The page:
Warez Culture

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Summary

Marie Lechner:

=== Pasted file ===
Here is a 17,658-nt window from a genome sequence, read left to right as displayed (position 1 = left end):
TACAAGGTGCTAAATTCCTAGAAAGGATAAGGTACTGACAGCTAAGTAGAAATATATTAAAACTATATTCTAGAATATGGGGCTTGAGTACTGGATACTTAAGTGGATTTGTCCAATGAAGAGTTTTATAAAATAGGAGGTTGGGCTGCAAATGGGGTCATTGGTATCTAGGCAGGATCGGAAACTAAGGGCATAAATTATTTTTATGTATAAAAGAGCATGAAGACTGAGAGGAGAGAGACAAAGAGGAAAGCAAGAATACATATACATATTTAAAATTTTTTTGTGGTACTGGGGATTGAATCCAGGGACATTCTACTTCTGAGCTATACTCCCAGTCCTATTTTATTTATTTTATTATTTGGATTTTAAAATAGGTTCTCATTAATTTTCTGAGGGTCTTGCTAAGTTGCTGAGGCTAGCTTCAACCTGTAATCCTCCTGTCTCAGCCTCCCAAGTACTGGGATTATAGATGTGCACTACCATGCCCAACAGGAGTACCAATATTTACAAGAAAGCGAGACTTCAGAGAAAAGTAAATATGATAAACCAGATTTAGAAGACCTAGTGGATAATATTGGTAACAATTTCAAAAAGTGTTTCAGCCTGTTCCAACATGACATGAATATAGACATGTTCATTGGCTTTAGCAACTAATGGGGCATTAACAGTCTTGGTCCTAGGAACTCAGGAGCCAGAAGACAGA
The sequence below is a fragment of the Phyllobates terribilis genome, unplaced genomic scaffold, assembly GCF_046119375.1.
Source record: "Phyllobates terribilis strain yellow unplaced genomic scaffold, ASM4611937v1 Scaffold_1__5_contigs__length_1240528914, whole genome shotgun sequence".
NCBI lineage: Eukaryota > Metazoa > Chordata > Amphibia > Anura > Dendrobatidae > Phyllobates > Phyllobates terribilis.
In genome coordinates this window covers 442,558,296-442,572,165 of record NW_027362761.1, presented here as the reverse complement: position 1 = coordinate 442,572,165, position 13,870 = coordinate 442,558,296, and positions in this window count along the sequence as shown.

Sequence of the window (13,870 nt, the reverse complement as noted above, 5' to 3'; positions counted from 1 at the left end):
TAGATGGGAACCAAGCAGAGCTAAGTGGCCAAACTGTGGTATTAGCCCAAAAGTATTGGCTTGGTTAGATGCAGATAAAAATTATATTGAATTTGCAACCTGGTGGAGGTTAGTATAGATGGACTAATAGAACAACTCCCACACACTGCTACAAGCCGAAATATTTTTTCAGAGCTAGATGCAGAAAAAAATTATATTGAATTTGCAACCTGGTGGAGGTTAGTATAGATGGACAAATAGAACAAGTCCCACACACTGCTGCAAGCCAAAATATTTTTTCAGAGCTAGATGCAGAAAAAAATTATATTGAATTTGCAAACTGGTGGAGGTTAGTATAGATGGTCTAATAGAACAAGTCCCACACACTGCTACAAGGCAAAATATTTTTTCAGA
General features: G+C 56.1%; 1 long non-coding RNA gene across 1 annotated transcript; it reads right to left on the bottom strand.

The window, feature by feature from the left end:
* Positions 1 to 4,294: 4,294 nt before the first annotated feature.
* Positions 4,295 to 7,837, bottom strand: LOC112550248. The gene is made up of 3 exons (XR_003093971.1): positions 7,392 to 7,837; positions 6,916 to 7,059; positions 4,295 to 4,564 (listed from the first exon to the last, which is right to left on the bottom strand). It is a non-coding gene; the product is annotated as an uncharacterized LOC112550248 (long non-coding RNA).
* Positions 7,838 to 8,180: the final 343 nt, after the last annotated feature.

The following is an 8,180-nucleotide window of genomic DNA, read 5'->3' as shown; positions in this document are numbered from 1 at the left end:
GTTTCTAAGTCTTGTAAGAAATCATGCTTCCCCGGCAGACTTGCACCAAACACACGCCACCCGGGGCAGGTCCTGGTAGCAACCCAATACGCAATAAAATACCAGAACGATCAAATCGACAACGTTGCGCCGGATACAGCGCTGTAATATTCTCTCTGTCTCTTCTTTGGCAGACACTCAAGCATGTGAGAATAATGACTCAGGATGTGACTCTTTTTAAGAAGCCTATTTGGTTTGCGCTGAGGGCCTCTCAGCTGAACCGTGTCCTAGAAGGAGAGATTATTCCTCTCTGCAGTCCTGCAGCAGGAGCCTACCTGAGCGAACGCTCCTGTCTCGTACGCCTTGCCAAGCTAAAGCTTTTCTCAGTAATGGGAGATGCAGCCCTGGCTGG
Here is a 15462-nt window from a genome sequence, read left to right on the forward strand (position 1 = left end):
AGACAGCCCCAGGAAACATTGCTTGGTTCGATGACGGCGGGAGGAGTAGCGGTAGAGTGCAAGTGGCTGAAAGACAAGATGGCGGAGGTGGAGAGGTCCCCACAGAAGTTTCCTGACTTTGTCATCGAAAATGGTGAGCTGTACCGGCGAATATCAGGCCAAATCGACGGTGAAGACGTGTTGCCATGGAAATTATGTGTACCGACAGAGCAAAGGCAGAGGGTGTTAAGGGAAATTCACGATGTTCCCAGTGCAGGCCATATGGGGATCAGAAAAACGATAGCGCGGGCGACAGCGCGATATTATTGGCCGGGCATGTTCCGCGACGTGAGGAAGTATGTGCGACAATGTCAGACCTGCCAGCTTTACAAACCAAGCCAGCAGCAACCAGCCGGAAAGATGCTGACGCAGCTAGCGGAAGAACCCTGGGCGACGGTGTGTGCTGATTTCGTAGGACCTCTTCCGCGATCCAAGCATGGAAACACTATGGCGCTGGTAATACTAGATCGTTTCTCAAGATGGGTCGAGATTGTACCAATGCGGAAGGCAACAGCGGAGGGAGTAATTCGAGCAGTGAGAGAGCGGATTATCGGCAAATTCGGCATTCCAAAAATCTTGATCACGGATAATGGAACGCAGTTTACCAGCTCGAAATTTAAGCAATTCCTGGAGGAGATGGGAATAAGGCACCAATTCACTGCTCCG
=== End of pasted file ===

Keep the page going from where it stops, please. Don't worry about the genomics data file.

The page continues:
"Computer-based piracy was originally a means of distributing, testing, and getting to grips with technologies amongst a small group of users. It was indeed not too dissimilar from the type of group activity that brought into existence the free software movement. It was a commonplace occurrence to supply your friends and colleagues with a copy of software. Clubs formed and began to learn the basics of computer programming by decoding software programmes to the great displeasure of the then infant IT industry, as attested by Bill Gates’ infamous letter of 1976 that The Pirate Book has exhumed and which denounces amateur IT practitioners for sharing the BASIC programme created by his fledgling company Altair. IT manufacturers made a concerted effort to shift the original meaning of the word hacker (which until that time had been associated with a positive form of DIY) that was then conflated with cracker which translates as “pirate.” The view underpinning this semantic shift was later adopted by the cultural industries with regards to P2P users, and is analysed by Vincent Mabillot. This privatisation of the code and the creation of software protection mechanisms led users to rebel by cracking digital locks and by fostering anti-corporate ideas in the name of free access. At a time when commercial software and IT net-works gained momentum and complexity, a more or less independently instituted division of labour emerged among specialised pirates who belonged to what is termed The Scene. The Scene is the source of most pirated content that is made publicly available and then disseminated via IRC, P2P, and other file sharing services used by the general public. The Scene comprises, amongst others, small autonomous groups of pirates who compete to be the first to secure and release the pirated version of digital content. The Pirate Book sheds light on the modus operandi and iconography of this Warez culture (the term designates the illicit activities of disseminating copyright protected digital content) from which the content consumed online in the most well connected countries originates and which is subsequently resold at heavily discounted prices at stalls across the globe." (http://thepiratebook.net/category/about/)